When it comes to getting a workout, stand up paddleboarding is the clear winner. SUP delivers a low-impact, full body workout that tones the body, strengthens muscles, and burns calories. It’s a really fun way to get in shape and, in our humble opinion, it beats going to the gym any day. It’s so much fun that you may not realize how much of a workout you’re getting until the next day.

Having said that, kayaking is also a viable way to get some exercise. While SUP engages your entire body from your legs and glutes, to your core, to your arms, chest and back, kayak paddling provides more of an isolated workout that hits your shoulders, back, arms, chest, and abdominals.

So it might depend on your fitness goals. If you are looking for an overall workout that focuses more on your stabilizer muscles, then a paddle board is the way to go. However, if you are mostly focused on your upper body, then a kayak might be your best bet.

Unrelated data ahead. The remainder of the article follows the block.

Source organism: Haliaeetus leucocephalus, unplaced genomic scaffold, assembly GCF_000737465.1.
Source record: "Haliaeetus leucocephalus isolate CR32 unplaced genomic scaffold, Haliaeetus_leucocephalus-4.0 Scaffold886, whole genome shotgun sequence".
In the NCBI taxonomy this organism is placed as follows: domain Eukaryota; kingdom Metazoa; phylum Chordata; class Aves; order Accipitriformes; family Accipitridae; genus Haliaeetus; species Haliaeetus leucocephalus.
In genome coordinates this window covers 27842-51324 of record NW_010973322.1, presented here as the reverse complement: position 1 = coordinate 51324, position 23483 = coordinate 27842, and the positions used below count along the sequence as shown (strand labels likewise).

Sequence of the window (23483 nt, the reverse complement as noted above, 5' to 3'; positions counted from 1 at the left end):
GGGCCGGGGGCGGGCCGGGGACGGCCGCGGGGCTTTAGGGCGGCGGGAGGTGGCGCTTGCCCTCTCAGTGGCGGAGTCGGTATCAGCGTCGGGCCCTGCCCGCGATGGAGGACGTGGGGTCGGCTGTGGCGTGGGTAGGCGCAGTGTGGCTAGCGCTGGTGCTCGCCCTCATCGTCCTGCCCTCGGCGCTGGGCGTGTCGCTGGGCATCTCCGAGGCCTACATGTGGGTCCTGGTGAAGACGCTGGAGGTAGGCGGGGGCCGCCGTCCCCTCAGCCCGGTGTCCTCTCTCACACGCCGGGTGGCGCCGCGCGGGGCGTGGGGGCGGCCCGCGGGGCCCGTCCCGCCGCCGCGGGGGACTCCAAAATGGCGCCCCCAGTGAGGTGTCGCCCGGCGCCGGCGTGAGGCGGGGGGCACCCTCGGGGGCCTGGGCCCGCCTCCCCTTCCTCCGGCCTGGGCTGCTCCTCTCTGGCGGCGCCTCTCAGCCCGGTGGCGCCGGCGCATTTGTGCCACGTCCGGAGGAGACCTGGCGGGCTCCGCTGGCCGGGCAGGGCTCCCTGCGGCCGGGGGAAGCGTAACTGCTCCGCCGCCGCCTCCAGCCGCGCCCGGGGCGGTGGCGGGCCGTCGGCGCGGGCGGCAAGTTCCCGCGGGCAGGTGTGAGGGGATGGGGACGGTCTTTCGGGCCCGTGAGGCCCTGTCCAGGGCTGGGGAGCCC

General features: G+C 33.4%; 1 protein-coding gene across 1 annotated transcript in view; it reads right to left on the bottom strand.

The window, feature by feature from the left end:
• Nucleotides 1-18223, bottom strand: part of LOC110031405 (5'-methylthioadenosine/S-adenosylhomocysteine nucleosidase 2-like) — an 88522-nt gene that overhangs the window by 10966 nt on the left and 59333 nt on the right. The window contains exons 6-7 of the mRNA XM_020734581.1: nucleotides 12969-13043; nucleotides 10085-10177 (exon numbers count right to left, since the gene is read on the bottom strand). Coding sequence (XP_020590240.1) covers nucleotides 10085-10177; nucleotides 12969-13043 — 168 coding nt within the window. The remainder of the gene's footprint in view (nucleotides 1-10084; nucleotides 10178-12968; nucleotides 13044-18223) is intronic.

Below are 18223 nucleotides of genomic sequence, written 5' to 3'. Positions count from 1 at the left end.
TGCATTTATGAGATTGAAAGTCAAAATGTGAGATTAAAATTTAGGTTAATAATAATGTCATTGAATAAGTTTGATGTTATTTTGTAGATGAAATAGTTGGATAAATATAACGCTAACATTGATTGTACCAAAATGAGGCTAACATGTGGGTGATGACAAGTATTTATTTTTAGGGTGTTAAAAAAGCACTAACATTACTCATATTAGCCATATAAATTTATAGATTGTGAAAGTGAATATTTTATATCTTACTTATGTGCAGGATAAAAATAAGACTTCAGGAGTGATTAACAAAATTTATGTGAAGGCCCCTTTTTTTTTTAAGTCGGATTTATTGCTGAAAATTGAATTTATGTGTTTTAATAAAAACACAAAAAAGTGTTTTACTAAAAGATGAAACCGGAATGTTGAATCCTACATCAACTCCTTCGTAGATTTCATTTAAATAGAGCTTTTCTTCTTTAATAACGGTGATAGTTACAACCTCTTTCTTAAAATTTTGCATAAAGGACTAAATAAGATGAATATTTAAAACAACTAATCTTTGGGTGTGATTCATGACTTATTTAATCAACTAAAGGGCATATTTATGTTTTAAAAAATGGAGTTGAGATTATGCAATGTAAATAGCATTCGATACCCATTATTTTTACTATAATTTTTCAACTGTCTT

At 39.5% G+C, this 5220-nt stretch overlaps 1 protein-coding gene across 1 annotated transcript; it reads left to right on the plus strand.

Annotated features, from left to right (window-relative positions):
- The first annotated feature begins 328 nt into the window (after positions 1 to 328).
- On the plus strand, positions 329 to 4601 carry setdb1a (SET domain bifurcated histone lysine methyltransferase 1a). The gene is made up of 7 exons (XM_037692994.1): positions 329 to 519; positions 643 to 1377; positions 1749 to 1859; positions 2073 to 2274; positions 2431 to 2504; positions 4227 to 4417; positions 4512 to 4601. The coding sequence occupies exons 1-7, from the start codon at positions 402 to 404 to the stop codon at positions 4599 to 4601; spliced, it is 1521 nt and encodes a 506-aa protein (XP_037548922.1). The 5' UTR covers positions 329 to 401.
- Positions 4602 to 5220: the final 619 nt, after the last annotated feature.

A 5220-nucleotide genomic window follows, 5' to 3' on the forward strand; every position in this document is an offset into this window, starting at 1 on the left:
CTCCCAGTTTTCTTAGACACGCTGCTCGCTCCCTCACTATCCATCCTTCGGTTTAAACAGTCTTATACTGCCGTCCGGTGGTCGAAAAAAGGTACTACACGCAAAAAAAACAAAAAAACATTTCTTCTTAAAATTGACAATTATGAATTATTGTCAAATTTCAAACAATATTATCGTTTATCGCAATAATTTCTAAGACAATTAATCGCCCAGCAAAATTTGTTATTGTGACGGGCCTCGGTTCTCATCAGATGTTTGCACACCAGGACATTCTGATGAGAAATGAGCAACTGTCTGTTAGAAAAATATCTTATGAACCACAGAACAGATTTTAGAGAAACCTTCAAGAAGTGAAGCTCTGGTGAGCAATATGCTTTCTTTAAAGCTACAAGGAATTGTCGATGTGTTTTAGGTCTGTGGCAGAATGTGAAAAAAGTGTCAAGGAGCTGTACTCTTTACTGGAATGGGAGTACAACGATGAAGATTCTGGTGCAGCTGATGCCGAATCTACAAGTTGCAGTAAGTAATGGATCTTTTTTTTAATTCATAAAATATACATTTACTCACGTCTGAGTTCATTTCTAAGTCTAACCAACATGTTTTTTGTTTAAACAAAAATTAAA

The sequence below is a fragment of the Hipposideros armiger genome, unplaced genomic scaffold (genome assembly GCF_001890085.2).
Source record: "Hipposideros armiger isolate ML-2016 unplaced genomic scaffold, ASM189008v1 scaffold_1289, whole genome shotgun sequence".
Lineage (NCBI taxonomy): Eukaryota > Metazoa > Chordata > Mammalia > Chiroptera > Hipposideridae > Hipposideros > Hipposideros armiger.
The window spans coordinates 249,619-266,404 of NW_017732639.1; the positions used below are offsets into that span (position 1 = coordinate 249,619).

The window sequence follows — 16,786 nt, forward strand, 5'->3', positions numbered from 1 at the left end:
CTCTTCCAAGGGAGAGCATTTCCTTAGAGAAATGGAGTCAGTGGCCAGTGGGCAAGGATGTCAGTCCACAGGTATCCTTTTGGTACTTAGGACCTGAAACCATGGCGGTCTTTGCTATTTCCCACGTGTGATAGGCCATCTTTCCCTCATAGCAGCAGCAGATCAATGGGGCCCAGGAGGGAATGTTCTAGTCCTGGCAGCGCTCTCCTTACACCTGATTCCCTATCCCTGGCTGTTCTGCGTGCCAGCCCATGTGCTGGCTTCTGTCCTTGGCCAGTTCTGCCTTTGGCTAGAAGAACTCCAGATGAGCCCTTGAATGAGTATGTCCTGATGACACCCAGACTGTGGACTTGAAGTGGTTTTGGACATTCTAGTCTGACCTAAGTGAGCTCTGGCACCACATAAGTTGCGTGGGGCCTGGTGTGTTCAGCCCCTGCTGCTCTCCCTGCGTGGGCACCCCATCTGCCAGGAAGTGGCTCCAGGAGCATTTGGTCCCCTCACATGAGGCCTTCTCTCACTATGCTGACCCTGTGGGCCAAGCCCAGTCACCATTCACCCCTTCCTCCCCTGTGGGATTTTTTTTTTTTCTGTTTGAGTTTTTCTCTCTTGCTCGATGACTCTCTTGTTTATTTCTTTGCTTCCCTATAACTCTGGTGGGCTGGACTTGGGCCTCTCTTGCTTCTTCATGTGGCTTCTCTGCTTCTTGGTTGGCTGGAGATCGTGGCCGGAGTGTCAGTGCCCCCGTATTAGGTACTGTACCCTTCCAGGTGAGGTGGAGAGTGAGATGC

Perfect water sports not only boosts physical fitness but also provides a unique opportunity to connect with nature

Perfect water sports not only boosts physical fitness but also provides a unique opportunity to connect with nature

2. Stability

As far as stability goes, kayaks and paddleboards both offer a stable paddling platform that even beginners can quickly get accustomed to. Despite the fact that both score well in this category, kayaks do have an advantage since they offer a lower center of gravity. Simply put, because you are standing up on a paddle board, you inherently have less stability. However, the standing portion is the primary reason that many choose a SUP board in the first place.


3. Getting Back On

Whether you end up in the water by choice or accident, it’s important to consider how easy it’ll be to get back on your kayak or SUP. When it comes to a capsized kayak, you’ll first need to flip the kayak back over before crawling back into it. Flipping a kayak while in the water is no easy task, and definitely requires knowledge of the proper technique.